Kentucky’s workforce benefits from new and expanded training programs

By Rachel Nix, Building Kentucky

Quality education is a gateway to success – and several programs across the Commonwealth are working to boost Kentucky’s pool of skilled workers.

In Louisville, Code Louisville, run by the region’s workforce development board KentuckianaWorks, recently announced the placement of more than 500 graduates into new careers in the tech sector. Code Louisville removes barriers by offering high-quality tech training to Louisville residents free of charge. Graduates are also connected to hundreds of local companies looking for skilled tech workers.

New tech jobs continue to grow in major cities like Louisville with talented, and well-trained candidates in high demand. During the COVID-19 pandemic, Code Louisville has offered online classes and career readiness training.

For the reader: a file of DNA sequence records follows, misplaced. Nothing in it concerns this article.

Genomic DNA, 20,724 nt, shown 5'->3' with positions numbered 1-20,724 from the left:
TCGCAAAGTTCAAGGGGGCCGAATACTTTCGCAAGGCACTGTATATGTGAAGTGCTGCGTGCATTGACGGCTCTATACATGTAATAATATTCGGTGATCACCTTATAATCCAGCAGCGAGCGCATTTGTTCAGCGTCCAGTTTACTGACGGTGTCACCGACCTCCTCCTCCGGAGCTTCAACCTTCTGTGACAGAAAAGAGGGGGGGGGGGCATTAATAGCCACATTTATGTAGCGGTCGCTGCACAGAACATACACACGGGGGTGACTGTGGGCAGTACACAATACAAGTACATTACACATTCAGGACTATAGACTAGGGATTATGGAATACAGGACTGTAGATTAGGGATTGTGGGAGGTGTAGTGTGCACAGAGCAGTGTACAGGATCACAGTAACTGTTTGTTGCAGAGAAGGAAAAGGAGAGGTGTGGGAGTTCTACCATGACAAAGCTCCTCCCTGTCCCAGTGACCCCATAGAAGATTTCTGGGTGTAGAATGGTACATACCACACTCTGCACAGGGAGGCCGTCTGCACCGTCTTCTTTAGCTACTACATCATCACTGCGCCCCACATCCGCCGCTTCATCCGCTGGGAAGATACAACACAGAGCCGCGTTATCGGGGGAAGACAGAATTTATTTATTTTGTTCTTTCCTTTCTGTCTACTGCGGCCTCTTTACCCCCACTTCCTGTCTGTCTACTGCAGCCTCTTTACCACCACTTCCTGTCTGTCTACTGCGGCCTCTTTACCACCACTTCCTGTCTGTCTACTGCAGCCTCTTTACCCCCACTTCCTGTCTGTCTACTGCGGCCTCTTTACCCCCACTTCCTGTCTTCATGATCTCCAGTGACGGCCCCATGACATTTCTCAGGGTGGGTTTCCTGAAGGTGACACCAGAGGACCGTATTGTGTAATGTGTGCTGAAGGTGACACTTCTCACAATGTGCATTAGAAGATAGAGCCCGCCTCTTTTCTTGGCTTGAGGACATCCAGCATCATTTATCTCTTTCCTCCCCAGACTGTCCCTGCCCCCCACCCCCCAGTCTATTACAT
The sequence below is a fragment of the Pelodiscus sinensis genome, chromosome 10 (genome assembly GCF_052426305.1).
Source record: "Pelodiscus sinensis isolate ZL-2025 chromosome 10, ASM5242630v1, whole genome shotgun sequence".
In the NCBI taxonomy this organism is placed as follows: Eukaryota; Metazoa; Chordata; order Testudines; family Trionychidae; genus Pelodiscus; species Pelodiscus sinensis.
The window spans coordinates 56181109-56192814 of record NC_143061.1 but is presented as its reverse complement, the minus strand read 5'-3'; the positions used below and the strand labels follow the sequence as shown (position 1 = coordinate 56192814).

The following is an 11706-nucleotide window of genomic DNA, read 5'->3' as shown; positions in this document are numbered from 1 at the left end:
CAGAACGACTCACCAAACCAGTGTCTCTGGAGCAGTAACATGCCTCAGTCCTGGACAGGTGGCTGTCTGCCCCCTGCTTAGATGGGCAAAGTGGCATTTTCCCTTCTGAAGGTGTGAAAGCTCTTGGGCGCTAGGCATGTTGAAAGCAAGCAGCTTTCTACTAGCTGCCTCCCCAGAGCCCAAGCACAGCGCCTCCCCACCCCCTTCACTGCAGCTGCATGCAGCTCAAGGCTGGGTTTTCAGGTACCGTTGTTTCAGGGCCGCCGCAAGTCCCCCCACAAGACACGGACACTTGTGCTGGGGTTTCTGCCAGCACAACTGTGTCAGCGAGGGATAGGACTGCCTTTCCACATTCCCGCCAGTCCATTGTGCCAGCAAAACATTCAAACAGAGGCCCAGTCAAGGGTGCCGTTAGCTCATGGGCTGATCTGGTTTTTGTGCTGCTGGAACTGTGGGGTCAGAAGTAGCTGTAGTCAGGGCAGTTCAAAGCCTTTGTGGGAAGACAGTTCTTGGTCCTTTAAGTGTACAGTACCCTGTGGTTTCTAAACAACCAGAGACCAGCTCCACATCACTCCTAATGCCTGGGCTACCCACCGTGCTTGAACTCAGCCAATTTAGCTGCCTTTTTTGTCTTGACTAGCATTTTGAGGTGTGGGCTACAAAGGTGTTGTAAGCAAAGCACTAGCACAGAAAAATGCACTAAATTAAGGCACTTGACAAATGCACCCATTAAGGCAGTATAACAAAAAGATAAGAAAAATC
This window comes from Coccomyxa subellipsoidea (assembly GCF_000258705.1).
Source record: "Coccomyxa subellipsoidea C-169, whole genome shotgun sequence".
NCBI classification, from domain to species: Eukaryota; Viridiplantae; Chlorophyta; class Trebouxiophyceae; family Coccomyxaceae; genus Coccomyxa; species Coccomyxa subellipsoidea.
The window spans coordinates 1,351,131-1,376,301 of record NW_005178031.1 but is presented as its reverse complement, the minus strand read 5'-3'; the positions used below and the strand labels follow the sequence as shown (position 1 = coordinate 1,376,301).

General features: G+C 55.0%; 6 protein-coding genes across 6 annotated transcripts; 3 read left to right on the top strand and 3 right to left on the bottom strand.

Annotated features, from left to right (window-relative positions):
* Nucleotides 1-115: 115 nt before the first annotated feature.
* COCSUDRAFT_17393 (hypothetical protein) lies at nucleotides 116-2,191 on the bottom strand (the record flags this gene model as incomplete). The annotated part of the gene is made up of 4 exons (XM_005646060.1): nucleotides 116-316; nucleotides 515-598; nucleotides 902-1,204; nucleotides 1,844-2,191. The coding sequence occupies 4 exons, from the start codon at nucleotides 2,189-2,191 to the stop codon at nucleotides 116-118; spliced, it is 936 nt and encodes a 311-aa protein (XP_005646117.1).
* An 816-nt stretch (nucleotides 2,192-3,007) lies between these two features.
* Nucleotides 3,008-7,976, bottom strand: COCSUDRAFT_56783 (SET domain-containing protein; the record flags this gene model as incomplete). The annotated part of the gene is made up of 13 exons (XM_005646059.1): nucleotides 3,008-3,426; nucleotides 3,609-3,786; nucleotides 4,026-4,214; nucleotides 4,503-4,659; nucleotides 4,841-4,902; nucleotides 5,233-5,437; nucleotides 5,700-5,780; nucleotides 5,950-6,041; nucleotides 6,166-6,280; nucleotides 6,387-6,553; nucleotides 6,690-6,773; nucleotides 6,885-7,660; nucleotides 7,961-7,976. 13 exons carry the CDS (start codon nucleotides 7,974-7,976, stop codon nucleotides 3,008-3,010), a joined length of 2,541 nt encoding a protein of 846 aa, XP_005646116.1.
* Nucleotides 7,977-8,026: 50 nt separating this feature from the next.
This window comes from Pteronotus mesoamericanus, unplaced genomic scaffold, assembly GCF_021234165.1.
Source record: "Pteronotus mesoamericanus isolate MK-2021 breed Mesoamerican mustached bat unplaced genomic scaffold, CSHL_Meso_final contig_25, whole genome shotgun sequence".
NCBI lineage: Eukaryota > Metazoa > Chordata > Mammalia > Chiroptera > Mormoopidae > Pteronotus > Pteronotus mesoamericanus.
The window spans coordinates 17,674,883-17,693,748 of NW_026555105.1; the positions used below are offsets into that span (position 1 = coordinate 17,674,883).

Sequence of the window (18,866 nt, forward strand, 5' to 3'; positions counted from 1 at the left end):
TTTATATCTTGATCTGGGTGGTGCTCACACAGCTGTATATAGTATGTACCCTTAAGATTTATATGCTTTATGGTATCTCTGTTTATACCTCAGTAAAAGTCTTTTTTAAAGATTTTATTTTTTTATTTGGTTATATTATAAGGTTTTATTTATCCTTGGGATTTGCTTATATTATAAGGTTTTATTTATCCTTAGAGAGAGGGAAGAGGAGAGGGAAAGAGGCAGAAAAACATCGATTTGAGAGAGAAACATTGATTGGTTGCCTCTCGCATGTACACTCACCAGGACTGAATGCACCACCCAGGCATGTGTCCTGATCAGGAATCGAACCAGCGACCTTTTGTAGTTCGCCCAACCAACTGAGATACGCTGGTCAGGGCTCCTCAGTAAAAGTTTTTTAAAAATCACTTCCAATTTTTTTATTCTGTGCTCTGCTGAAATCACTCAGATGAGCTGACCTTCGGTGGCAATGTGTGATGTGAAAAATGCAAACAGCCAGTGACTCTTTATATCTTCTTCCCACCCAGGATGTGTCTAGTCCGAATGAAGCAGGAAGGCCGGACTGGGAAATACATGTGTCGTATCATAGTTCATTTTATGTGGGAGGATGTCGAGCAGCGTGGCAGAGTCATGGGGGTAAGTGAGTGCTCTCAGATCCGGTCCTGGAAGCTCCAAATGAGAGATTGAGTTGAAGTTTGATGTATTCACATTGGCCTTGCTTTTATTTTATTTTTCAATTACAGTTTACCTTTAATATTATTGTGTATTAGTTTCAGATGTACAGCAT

On-the-job training in other critical industries across the state is also growing, thanks to recent grants totaling more than $250,000 from the Delta Regional Authority.

The Green River Area Development District (GRADD) received $150,000 for the Hire to Operate (H20) program, which will support the Kentucky Rural Water Association’s Registered Apprenticeship Program. This program will strengthen the current and future pools of qualified water/wastewater systems operation specialists by providing instruction and hands-on training opportunities.

In Paducah, West Kentucky Community and Technical College will use its $106,580 in grant funding for its LPN-RN Accelerated Bridge program, which pairs online coursework with a simulation lab to allow students to complete the LPN-RN program in as little as one year. This program will help offset a nursing shortage by placing well-trained employees into the workforce by training up to 45 LPNs.

By offering real opportunities for training and offsetting the challenges Kentuckians face like job loss, declining industry and economic challenges enhanced by the COVID-19 pandemic, these workforce programs will make a clear impact on the lives of Kentuckians.

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